Time Out's food critics select the best books for recipes through the seasons
Winter on the Farm
Matthew Evans, Murdoch Books, £20
Winter is rarely longed-for, yet after reading just a few of the recipes in ‘Winter on the Farm’ you may be tempted to think ‘sod it – bring on the freezing temperatures and pass me the casserole dish’.
The book is full of gutsy, steamy, chill-chasing recipes that are without pretension. There are British classics such as cottage pie with mustard cheese topping, pork chops baked with stout, and Kentish cherry and elderflower fruit pudding.
Other dishes are in the European tradition, such as Italian pasta and beans, Jansson’s temptation (a Swedish potato and anchovy bake) and German-style bratwurst with braised lentils. In fact, you’d hardly guess that the author is based in Australia and that the stunning winter landscapes in the book were shot in Tasmania, not in the UK or mainland Europe.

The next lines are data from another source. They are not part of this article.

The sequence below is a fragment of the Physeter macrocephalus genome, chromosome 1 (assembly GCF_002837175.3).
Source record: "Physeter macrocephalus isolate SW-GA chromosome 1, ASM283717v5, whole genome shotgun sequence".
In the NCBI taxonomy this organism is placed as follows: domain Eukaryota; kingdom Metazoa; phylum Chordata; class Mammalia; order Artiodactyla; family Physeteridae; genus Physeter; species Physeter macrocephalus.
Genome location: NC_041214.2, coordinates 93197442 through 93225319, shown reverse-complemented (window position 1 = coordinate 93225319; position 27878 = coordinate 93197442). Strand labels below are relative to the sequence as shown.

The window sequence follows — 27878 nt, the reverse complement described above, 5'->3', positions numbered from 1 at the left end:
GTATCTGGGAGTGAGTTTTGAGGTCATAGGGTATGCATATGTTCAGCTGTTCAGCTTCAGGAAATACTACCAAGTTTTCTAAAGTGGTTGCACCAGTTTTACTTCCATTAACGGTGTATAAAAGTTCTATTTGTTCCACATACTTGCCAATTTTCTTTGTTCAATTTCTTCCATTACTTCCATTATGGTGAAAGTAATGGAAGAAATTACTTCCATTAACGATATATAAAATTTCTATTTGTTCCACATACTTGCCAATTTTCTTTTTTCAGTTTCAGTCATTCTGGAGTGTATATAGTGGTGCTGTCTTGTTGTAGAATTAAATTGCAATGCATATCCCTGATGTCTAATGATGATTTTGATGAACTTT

Alongside these, slow-cooked and braised meats that bubble away aromatically, comforting roasts and satisfyingly rich, rib-sticking desserts figure large. Accompaniments and veggie dishes aren’t forgotten either: wintery vegetables such as kale and, of course, cabbage, cooked with dried beans.
Finally, drinks such as blood orange and gin hot toddy, or mulled wine with orange and cardamom, would buck up any dinner party – and would be just the thing to put in the hip flask for a Bonfire Night nip or two. This is the book to reach for to warm your cockles in flavourful style this winter.
Susan Low, Time Out London issue 2152: Nov 17-23 2011